If you have been following this blog the last couple of months, you might have been wondering, “Are you ever going to finish that damned book?” The answer is yes, I have finished reading the book The 7 Habits of Highly Effective People: Powerful Lessons in Personal Change by Stephen R. Covey. Here are a few of my thoughts on it:
In June for my birthday, I decided to read one self-help book a month for the rest of the year. I started with The Power of Habit: Why We Do What We Do in Life and Business by Charles Duhigg and The Power of a Positive No: How To Say No and Still Get To Yes by William Ury in August, which I wrote about in a post mid-August. In September, I chose The 7 Habits of Highly Effective People after starting to use an app on my phone called My Effectiveness Habits that used the book as a basis.
While I didn’t find everything about the book applicable since I don’t work in a corporate environment, I did find one part in particular helpful. Under the section on Habit No. 3: Put First Things First, Covey presents what he calls Quadrant II thinking. Basically, Covey says there are four quadrants in our lives:
- Quadrant 1: Important and urgent, such as deadline-driven projects.
- Quadrant 2: Important but not urgent.
- Quadrant 3: Not important but urgent.
- Quadrant 4: Not important and not urgent.
The ideal is to be able to focus on Quadrant I and II first, especially Quadrant II, where often things that we do to better ourselves are placed. For example, at work one of the things I’ve been trying to do at the library where I work is “be quick to listen, slow to speak, and slow to anger” (based on James 1:19 from The Bible) with my coworkers and the patrons there. However along with that, I have to focus on what Covey called “first things first,” those things that have to be done first, sometimes daily, sometimes once a week. So it’s not just about what you do at your job but how you do it.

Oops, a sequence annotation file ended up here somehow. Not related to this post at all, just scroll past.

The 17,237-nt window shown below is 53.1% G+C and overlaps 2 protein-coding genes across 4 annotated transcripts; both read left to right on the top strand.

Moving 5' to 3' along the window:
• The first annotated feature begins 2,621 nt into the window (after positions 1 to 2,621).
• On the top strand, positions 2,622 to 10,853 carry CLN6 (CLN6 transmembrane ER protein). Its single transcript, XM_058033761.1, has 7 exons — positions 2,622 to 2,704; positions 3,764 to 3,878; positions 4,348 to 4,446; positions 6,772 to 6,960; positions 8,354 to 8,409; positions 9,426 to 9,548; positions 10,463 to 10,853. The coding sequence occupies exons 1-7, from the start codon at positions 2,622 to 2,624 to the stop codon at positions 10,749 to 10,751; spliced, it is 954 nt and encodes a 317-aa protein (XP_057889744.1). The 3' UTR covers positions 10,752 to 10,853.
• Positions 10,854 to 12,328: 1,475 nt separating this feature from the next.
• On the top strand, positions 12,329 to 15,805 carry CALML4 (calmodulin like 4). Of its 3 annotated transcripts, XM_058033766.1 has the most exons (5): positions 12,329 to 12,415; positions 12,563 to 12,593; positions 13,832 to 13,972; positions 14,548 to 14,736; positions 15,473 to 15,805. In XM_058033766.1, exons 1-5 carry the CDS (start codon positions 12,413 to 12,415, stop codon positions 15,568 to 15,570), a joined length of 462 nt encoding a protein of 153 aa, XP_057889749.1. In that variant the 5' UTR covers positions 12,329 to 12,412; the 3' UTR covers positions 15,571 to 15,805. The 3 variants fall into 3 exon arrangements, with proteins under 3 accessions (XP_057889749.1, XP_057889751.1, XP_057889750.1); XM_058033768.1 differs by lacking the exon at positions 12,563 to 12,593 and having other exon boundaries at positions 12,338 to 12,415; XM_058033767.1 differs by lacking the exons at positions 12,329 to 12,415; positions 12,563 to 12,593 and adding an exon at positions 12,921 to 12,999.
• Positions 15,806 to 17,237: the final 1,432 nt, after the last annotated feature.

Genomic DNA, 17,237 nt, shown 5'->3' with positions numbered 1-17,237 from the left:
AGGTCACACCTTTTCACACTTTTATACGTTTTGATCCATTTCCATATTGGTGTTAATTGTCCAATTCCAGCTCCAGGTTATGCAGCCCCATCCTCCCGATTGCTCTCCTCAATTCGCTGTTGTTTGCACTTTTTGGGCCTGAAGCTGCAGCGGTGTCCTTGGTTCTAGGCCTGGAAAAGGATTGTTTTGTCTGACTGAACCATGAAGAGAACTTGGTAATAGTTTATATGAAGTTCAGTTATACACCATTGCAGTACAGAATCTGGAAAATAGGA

I am learning also that those Quadrant II things, especially these three goals, are not something just to be crossed off daily. I can focus on one one day, focus on another another day. That doesn’t mean that I’m not attempting to keep all of them in mind daily, but that certain days I might focus on one more than another.
In practical terms, on Monday and Wednesday, I am focusing on being quick to listen, because those are my shortest days and I especially need to listen to what my coworkers are telling me about what happened earlier in the day. On Tuesday and Thursday, which are among my longer days, I focus on being slow to speak because I have a tendency to look for problems even when I arrive early. Finally on Friday, I focus on being slow to anger when I am dealing with more people, especially toward the end of the day.
As I mentioned in a post at the beginning of the month, unfortunately at the end of one week, on a Friday, I was tested on all three actions with one “problem patron” in particular. Although in the end, we both apologized to each other for our behavior, I “lost my shit,” fortunately not in front of the patron, but in a back room where I mouthed a few choice words and flailed my arms like a child in a temper tantrum. So while I didn’t completely fail, I learned that I still had (and have) work to do on that front.
Last week I was tested again with a patron but this time I think I passed. This patron wasn’t a “problem patron,” but again without going into details, I had to listen closely, speak slowly and not get mad with this particular patron. It wasn’t perfect, but I didn’t completely fail either – and didn’t get mad with the patron.
So yes, I read The 7 Habits of Highly Effective People, but yes, I am still unfinished — with both it and myself. I allow what Covey calls concerns to bother me instead of focusing on what he calls influences and need to work on that. I also want to work on my own mission statement, and I am starting to see more clearly what that is.
I’ll leave you with a song, which although might not be my mission statement in total, it certainly reflects ideas (minus the language) that might make up part of it: